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Prehospital hypotension that persists on arrival at the emergency department is a powerful predictor of mortality following major trauma

Objective

Outcome following major injury is time dependent. Early identification of high-risk patients allows rapid decision-making and correction of life-threatening disorders. Complex scoring systems are of limited value during major trauma resuscitation. Our aim was to evaluate the utility of a single blood pressure during the prehospital phase in combination with the blood pressure on arrival at the emergency department.

Methods

Data were collected prospectively on 1,111 patients admitted to a Level 1 South African trauma unit over a 1-year period. Patients were subdivided into two groups according to the combination of their prehospital (PH) and emergency department (ED) blood pressure. Hypotension was defined as a systolic blood pressure less than 90 mmHg. Mortality was defined as death within 30 days.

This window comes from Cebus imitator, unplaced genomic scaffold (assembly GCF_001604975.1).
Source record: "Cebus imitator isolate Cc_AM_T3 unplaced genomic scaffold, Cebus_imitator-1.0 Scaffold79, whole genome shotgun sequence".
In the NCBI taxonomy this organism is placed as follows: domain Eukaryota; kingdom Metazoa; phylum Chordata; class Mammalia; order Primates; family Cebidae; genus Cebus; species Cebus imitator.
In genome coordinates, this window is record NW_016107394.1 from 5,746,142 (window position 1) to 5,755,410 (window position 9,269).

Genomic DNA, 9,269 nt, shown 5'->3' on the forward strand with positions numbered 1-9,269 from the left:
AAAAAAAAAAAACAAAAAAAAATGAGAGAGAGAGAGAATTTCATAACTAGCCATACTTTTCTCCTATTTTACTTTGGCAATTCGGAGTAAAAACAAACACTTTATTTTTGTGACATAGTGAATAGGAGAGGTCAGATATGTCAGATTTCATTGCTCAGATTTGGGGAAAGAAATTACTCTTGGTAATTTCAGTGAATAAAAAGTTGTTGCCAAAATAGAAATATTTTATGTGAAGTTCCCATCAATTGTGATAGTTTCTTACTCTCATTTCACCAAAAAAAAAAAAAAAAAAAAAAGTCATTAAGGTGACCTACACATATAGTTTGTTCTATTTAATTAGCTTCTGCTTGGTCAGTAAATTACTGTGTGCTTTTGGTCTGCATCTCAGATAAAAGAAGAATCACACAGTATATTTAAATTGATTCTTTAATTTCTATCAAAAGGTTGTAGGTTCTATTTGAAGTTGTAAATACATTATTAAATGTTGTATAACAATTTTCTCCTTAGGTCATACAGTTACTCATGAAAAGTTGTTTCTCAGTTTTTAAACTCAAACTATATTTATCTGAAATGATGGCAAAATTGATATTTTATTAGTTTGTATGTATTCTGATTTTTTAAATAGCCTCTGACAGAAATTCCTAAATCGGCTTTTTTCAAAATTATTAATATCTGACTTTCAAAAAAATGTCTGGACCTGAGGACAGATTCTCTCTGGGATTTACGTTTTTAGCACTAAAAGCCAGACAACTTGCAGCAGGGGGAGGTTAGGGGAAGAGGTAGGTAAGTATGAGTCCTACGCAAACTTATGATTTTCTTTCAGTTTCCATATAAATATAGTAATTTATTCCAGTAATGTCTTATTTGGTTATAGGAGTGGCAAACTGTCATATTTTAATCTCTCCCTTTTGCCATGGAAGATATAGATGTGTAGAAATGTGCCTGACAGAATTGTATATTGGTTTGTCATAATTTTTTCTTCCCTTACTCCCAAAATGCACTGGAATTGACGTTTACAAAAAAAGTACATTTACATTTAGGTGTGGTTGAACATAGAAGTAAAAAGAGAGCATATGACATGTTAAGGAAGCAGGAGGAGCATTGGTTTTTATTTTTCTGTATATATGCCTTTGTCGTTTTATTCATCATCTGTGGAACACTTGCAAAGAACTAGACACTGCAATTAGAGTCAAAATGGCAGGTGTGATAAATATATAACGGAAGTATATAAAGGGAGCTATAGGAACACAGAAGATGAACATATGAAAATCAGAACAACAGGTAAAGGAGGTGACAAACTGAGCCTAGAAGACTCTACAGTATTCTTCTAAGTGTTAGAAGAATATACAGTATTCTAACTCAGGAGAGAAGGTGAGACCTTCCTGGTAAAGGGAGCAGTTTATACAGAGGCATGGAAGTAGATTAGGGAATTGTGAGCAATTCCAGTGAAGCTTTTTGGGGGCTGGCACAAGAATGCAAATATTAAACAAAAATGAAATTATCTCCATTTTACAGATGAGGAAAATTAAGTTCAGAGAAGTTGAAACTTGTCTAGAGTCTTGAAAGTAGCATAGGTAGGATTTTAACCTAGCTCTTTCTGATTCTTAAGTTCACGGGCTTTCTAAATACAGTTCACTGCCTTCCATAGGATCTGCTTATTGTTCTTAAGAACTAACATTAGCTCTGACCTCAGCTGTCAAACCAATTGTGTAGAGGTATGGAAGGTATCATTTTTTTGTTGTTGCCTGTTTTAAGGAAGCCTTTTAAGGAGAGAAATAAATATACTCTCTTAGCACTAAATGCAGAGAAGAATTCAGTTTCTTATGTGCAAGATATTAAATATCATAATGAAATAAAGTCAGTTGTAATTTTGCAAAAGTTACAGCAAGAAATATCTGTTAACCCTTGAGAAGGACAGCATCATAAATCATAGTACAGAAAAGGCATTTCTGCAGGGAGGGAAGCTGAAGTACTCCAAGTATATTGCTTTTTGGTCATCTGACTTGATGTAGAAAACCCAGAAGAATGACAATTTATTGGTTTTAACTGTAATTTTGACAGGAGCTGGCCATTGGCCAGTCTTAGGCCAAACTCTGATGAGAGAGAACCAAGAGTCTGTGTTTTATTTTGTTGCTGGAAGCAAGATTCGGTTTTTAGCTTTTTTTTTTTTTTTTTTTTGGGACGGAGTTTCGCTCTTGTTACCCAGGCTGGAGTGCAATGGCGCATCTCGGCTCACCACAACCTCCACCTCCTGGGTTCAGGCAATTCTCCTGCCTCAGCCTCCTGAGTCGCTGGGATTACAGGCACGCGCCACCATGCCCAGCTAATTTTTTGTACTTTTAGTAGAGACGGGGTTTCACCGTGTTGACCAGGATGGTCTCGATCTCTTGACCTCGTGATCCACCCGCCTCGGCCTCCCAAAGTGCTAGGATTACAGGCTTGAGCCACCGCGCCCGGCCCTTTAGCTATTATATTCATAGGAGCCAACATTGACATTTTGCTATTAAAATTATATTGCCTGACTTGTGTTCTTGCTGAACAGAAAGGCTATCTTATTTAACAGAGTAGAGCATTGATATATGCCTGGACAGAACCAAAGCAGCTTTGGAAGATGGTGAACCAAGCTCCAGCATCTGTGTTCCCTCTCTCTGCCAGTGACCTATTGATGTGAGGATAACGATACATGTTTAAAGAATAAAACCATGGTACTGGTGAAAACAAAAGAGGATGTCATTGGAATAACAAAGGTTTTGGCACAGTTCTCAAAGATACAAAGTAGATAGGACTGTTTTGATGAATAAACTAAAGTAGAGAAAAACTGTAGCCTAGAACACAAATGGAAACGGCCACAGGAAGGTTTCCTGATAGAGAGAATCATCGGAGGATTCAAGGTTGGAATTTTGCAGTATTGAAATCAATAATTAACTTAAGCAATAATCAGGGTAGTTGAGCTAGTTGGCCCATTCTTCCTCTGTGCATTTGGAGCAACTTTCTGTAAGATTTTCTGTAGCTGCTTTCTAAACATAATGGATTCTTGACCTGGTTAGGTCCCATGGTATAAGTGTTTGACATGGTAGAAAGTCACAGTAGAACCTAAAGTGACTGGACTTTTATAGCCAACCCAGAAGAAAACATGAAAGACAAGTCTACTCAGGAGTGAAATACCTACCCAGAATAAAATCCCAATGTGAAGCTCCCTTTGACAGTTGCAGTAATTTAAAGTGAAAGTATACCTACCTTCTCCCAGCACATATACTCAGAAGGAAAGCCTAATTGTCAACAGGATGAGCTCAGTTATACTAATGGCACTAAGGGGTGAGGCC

Results

The mortality in patients (n = 1,031) with normal PH and ED blood pressure was 5.4%. The mortality in patients (n = 80) with PH and ED hypotension was significantly higher at 45% (P < 0.0001, chi-square test) (Table 1).

Table 1 abstract P346

Conclusion

The combination of prehospital and emergency department systolic blood pressure is a simple yet extremely powerful predictor of mortality following major trauma and should be used as a triage tool to rapidly identify the highest risk patients.

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Dickson, E., Robertson, S., Van Niekerk, D. et al. Prehospital hypotension that persists on arrival at the emergency department is a powerful predictor of mortality following major trauma. Crit Care 11, P347 (2007). https://0-doi-org.brum.beds.ac.uk/10.1186/cc5507

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Keywords

  • Blood Pressure
  • Emergency Department
  • Systolic Blood Pressure
  • High Risk Patient
  • Powerful Predictor